But to what? They contain energy within, yet the crystals don’t do anything with it. There have been multiple waves, and yet the energy has remained unused.

Basil kept turning it over in his head, as he stepped aside, dodging one spear, then raised his force shield, bracing himself by locking his boots to the roof, deflecting one of the successive spears which would otherwise have impaled Hecate.

Ow. That freaking hurts, mate, the Man in the Moon complained when pain shot up his arm and straight into his damaged ribs.

Basil ignored them, as much as possible, pulling Hecate out of the way of another spear at the same time as she used her flames to blow yet another out of the air, preventing it from skewering them both.

They were getting both more numerous and faster over time. A good third of New Lennston had already been covered, partially merged to the crystals. And the more numerous they became, the more energy they stored, with a decidedly more-than-linear increase.

He’d already shared his observation with the other defenders, through Memento’s communication network – which, being contrived rather than real technology, was not affected by her Desolation Field – but no one was quite sure what to make of it; the most common theory was that they were meant to blow up at some point, which made forcing her to change her powers all the more urgent, considering how far the crystals had already spread and how much energy they already contained.

Unfortunately, those space-warping ribbons and the ‘attack me’ compulsion were making it nigh-impossible to strategize so far. If it wasn’t for Memento’s many selves and their immunity to Control effects, they would likely be completely unable to respond in any way, currently.

In the distance, Basil could see weird objects – floating orbs and tesseracts and pillars that were only partially composed of matter, and some even weirder ones, unloading barrages of effects – forming force-fields around defenders to protect from rebound attacks or crystal spears, warping space to redirect crystal spears back towards the already heavily crystallized areas, unleashing pin-point beams of plasma, pure light, directed matter and what Basil was pretty sure were gravitic shears.

It was the kind of display that implied its originator could conquer the whole world if they so wished – and frankly, Memento probably could have, but Doctor Despair’s masterpiece was wholly uninterested in anything but pursuing its prime directive.

Though it was a Contrivance rather than a Gadget, Basil couldn’t help but marvel at the Doctor’s masterpiece; there had been Contrivers before and after him who’d created a Magnum Opus, and there’d been many who’d unleashed a Swan Song, at the cost of their lives; but Doctor Despair, as far as he knew, was the only one who’d done both at the same time – his mummified corpse had been found by one of his rivals in his workshop, slumped over backwards over the chair he’d been sitting on, as before him his last, final, greatest creation booted up. A single machine, shaped rather like a salt dispenser as tall as a child, with a clear dome at the top and a mechanical face fashioned after Doctor Despair’s long-time nemesis, the fallen Protector, contained within.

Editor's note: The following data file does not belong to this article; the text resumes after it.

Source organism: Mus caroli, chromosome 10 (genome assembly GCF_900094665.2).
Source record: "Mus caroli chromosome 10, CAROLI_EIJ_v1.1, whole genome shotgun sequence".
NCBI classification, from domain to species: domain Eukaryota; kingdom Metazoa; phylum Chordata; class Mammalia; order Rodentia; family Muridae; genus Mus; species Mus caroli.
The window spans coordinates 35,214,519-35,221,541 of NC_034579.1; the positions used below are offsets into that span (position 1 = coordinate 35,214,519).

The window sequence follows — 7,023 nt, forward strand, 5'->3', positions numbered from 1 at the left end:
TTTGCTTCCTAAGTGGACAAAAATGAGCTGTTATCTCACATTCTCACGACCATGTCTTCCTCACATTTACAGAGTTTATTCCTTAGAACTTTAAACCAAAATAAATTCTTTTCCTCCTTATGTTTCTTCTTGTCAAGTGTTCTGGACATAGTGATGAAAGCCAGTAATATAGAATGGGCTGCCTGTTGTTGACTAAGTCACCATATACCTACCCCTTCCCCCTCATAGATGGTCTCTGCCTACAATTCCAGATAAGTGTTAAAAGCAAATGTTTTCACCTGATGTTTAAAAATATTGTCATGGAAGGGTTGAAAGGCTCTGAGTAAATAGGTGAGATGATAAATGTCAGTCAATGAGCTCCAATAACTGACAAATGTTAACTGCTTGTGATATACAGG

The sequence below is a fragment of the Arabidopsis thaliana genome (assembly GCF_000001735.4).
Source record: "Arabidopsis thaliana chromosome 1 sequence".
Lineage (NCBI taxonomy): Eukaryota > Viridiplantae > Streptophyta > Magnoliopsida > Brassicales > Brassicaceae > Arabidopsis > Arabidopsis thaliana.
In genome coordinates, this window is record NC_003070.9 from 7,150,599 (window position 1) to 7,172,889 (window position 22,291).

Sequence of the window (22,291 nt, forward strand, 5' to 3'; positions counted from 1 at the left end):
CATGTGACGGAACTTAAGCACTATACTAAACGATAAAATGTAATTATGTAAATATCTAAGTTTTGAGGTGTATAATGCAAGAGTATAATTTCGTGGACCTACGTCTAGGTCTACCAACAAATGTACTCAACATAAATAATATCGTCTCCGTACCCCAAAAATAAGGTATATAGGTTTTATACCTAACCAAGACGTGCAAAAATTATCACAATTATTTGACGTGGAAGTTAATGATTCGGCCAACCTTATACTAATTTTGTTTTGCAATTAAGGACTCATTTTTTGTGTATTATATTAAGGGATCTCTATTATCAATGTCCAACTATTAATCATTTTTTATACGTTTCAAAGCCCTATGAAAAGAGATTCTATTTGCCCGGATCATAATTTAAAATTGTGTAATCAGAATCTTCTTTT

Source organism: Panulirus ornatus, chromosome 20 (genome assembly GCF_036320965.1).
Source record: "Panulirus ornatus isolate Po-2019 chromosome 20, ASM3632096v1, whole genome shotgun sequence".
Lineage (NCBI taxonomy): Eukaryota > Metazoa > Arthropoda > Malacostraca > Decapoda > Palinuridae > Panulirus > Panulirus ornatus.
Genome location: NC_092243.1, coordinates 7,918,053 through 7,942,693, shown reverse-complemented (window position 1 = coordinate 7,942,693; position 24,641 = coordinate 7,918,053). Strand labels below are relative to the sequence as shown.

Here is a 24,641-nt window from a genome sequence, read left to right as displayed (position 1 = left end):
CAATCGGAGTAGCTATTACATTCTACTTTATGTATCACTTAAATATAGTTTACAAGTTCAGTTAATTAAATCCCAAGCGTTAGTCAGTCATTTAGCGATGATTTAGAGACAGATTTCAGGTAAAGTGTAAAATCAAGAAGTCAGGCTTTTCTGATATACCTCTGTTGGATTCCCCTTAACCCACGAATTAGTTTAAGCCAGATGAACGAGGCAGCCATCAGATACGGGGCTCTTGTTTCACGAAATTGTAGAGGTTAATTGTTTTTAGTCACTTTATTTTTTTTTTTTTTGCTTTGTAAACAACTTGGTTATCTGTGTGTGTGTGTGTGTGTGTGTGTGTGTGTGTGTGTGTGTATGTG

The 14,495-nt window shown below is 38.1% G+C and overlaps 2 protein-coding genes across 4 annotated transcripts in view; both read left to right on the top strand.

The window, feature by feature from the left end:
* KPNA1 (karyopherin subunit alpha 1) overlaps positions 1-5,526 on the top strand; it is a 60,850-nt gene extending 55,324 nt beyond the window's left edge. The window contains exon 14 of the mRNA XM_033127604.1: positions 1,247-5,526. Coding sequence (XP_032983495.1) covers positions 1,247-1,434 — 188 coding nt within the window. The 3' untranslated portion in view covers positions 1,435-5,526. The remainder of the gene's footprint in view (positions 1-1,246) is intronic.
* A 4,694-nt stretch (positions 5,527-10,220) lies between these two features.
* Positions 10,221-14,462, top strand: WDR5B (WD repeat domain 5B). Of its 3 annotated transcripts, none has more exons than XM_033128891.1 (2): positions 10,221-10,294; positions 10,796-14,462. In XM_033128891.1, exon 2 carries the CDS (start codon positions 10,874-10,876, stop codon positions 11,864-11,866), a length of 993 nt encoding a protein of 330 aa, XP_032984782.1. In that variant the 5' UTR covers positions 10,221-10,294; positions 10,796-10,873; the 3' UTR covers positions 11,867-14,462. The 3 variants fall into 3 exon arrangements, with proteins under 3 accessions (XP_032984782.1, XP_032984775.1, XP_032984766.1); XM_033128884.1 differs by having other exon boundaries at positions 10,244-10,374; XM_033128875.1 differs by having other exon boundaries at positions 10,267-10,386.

Memento, the self-improving, contrived and contriving Seed-AI, the only of its kind and quite possibly the greatest display of Contriving ever, could have likely conquered the world, but it had been created for one purpose and one purpose only – to end Desolation-in-Light’s threat to the world, once and for all. In the decades since, it had continually expanded itself and refined its arsenal, and though it had yet to succeed, many believed it to be merely a matter of time.

Whether or not the end of DiL would lead to peace, or see it become an even greater threat, no one knew.

At least right now, it’s a godsend, Basil thought quietly, catching his breath as the wave of crystal spears and the following growth came to an end. This particular one had spread the crystal cover out over half of New Lennston. Their position was becoming untenable, the growths spread out over the rooftops, a twisted, glittering jungle. Deep within it, mostly at street level, where people had been crystallised, it was brighter still, glowing almost like a soft torch. Where metahumans had been caught, it was as bright as day.

“We’re not doing anything but surviving – barely,” Polymnia spoke, her serious, calm voice as usual in stark contrast to the way she was bent over and supporting herself on her knees, gasping for breath. “This – I’ve never felt so useless!”

”Welcome to a DiL fight,” Hecate spat, falling onto her butt, leaning back to support herself on her outstretched arms. “From what I read and hear, it’s usually like this. You run, you dodge, you survive, all the while looking for some way you can contribute; hoping that, if she does choose a set which requires your specific powers or skills to counter, you’ll be able to do so.”

“I… I guess…”

”We’ve just, got to keep each other safe. Keep as many others safe as we can, for as long as we can,” Hecate continued, trying to reassure her idol. “L-let’s just focus on that… or else I don’t think… I’ll be able to hold it together.”